Trophos completes patient enrolment in a first study of olesoxime in relapsing remitting multiple sclerosis
Trophos SA, a clinical stage pharmaceutical company developing innovative therapeutics from discovery to clinical validation for indications with under-served needs in neurology and cardiology, announces today that they have completed enrollment in the Translate MS-Repair Phase Ib multiple sclerosis (MS) trial.
The trial is a randomized, placebo controlled, Phase Ib study in multiple sclerosis (MS) patients treated with Trophos’ olesoxime as an add-on therapy to Interferon beta. In three months, 44 patients have been recruited in three investigational sites in France. The first subject was enrolled on April 2 and the last subject on July 11, 2013.
Though many disease-modifying treatments effectively address the inflammatory episodes in relapsing remitting MS, they have almost no effect on the long term disability associated with MS resulting from progressive neurodegeneration. Promoting remyelination and providing neuroprotection are new concepts for the treatment of MS. Trophos’ olesoxime is the most advanced oral small molecule to demonstrate these activities in relevant preclinical models.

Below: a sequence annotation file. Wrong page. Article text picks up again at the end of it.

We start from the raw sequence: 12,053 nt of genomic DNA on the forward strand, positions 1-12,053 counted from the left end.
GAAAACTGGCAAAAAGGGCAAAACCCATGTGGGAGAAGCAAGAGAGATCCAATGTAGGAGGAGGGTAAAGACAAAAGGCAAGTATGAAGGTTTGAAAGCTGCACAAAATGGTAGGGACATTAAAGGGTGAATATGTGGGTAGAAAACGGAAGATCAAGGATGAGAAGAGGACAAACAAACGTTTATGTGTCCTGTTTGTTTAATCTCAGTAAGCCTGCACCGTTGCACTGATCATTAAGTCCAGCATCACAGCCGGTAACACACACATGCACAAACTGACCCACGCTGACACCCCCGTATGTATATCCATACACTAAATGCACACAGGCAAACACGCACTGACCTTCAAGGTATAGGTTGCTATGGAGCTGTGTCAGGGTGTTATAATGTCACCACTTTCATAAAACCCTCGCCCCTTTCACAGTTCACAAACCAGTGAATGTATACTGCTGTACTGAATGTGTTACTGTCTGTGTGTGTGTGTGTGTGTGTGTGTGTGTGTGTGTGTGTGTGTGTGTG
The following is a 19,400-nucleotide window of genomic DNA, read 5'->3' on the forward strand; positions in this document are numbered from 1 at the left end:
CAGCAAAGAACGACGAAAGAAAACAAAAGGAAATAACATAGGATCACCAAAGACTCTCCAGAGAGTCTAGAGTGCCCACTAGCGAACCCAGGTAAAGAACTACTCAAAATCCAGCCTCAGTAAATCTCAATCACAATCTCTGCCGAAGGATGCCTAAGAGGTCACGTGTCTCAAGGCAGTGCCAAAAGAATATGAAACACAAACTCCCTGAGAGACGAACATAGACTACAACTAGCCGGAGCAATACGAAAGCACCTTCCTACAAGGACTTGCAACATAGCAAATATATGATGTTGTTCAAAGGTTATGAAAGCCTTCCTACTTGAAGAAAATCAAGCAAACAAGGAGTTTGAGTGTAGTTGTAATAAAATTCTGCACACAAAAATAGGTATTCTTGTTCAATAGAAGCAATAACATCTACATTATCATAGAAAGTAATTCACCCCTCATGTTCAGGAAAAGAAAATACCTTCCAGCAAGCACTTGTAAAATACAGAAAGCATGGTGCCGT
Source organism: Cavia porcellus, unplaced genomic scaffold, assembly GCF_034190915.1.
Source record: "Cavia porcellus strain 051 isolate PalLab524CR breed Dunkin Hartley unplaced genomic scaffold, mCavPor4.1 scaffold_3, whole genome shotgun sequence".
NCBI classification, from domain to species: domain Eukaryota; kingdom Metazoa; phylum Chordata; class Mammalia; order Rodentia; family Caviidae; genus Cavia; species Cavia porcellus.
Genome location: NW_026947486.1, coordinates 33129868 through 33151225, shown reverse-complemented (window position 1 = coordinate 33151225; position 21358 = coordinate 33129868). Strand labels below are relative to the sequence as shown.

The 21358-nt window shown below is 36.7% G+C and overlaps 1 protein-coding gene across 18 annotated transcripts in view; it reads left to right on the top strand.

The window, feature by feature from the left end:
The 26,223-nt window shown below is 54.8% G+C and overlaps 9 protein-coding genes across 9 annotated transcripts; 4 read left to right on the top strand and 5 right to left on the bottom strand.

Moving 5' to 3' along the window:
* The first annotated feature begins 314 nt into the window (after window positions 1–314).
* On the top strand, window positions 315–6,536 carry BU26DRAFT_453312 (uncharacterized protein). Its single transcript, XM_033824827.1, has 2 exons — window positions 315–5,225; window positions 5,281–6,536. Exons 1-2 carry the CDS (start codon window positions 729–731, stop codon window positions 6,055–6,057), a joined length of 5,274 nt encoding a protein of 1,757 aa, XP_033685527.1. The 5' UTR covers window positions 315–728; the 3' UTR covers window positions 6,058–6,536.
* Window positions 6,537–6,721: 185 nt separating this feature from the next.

The Phase Ib study will evaluate safety, tolerability and PK data of a six month treatment with olesoxime in MS patients stably treated with interferon beta. In addition, the study is also planned to analyze multi-center feasibility of potential imaging biomarkers as surrogate outcome measures.
The 24 month Translate MS-Repair project is funded by the French Agence Nationale de Recherche (ANR) through their Recherches Partenariales et Innovation Biomedicale 2012 program. The Translate MS-Repair consortium is led by Trophos and includes Assistance Publique Hopitaux de Marseille, Centre Hospitalier Universitaire de Rennes, Centre Hospitalier Universitaire de Reims, Centre National de la Recherche Scientifique, Institut national de recherche en informatique et en automatique.
“Completing recruitment in this clinical study so rapidly is a great achievement and a major step in the development of olesoxime as a potential treatment for neurodegeneration and myelin repair in MS,” said professor Jean Pelletier, Assistance Publique Hopitaux de Marseille, the principal investigator for this study. “All the partners involved, Trophos, clinical research teams and MRI centers are highly motivated and have worked hard to initiate this study. We can now anticipate that the top line results will be available in the first half of 2014 and that will pave the way for the further clinical development of olesoxime in MS patients.”